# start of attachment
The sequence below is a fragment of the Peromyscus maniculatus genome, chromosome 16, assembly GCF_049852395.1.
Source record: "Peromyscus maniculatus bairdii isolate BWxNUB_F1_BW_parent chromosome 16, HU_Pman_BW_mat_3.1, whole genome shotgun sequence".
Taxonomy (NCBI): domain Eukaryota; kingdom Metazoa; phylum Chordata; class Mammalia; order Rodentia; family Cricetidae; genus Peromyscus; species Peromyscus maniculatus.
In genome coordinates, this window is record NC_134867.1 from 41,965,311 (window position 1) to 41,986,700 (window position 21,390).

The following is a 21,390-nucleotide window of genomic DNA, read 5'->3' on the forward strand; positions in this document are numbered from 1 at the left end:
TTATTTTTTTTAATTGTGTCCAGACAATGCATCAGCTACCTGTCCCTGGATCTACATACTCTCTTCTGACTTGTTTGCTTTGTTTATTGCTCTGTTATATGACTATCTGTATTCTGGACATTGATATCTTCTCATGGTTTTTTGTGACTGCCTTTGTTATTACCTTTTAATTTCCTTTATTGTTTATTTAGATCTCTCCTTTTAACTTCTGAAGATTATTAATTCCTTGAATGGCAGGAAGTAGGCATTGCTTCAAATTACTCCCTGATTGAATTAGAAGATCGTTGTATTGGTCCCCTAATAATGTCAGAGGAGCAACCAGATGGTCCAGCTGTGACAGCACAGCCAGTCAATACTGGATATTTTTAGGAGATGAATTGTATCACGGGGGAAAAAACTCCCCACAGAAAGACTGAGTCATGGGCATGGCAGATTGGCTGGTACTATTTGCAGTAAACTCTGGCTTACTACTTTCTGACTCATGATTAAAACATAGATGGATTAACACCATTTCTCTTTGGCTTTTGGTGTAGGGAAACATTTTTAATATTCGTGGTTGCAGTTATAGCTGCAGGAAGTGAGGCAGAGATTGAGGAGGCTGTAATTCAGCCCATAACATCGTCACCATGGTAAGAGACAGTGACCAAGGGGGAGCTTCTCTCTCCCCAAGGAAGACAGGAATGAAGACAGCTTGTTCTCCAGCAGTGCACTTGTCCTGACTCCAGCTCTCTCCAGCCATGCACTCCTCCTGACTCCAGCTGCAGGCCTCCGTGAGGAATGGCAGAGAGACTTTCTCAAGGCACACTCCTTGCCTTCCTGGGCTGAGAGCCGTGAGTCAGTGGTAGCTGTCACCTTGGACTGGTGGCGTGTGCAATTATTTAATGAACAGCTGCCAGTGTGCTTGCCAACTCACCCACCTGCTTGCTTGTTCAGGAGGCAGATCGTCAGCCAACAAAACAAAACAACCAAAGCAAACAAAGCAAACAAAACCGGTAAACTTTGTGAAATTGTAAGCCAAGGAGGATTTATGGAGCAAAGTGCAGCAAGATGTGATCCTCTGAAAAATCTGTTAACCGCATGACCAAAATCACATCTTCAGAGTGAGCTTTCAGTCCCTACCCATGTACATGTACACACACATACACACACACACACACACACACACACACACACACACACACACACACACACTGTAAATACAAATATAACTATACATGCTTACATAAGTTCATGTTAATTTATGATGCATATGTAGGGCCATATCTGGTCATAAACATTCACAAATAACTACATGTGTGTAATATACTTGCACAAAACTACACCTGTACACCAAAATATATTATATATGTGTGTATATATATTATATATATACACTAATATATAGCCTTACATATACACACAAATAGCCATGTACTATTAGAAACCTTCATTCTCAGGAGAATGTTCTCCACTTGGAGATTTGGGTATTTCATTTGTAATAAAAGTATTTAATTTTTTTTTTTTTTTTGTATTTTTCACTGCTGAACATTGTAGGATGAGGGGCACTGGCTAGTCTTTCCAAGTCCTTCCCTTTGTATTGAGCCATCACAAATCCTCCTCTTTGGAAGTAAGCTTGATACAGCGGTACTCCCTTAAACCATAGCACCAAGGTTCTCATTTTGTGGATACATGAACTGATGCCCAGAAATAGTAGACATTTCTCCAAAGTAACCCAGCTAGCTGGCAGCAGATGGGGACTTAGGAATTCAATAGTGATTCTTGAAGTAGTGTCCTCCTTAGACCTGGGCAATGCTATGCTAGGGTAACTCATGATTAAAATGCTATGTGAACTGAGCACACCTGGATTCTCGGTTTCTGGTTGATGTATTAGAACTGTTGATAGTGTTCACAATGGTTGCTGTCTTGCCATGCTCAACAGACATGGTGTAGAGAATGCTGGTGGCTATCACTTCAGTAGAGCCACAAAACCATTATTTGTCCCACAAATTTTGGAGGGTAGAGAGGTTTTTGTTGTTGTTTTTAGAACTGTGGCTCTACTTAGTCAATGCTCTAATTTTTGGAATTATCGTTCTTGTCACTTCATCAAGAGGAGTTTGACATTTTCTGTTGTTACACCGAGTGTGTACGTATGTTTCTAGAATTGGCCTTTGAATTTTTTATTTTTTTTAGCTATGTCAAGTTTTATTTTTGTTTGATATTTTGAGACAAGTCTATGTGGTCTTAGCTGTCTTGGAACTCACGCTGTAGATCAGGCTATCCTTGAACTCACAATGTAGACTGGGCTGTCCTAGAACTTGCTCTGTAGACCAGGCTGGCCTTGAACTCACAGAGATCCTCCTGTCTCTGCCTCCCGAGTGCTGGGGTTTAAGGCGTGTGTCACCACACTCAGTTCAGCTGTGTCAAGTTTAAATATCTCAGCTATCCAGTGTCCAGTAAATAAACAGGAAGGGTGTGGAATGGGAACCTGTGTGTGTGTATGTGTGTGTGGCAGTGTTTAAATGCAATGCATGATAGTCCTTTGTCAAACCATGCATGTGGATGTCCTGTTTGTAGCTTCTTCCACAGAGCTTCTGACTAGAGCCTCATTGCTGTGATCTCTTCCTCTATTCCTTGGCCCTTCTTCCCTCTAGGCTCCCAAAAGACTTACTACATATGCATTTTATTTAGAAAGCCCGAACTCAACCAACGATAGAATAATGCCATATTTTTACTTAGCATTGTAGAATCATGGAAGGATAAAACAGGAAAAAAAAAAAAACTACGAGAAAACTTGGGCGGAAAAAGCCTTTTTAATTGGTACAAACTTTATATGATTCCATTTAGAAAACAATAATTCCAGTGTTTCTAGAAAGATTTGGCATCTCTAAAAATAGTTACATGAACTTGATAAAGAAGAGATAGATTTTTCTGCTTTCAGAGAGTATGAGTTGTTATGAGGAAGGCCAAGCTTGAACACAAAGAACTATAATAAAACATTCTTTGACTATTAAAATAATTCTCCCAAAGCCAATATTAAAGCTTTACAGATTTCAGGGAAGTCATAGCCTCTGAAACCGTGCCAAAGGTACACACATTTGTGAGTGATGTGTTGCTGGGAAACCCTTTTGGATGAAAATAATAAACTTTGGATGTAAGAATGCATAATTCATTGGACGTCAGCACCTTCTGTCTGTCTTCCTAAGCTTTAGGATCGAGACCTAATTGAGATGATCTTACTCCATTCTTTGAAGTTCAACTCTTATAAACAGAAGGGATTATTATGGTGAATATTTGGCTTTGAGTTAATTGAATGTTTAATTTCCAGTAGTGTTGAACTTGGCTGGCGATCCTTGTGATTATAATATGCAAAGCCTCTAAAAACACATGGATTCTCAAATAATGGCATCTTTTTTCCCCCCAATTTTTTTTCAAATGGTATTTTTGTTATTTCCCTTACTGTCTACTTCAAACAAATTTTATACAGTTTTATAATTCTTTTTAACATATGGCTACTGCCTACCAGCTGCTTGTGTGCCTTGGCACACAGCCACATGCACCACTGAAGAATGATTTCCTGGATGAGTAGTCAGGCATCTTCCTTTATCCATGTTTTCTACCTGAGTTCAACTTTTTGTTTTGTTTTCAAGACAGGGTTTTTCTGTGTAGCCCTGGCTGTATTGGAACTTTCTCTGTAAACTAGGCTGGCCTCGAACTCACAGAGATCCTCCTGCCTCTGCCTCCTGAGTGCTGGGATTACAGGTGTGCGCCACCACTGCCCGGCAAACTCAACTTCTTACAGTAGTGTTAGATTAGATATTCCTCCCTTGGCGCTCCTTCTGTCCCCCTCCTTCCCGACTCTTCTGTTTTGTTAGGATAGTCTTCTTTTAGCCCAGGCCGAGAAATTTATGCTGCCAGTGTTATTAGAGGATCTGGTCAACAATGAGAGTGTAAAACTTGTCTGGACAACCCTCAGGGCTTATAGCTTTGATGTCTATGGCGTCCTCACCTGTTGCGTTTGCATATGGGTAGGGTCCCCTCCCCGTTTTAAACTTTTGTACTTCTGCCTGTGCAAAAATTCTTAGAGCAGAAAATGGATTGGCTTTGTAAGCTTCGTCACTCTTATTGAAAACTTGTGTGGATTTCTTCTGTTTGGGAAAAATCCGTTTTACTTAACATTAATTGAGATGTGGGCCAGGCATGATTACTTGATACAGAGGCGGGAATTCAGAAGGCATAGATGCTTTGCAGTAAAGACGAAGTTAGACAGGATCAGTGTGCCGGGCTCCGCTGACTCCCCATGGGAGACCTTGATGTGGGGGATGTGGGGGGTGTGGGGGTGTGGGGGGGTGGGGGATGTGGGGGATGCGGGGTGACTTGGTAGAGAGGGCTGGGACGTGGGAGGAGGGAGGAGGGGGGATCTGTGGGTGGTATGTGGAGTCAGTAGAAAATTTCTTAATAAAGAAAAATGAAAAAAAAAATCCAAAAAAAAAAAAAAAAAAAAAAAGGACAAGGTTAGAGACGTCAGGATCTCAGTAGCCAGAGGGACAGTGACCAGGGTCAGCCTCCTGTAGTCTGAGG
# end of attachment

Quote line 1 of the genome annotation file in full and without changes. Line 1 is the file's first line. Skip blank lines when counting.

The sequence below is a fragment of the Peromyscus maniculatus genome, chromosome 16, assembly GCF_049852395.1.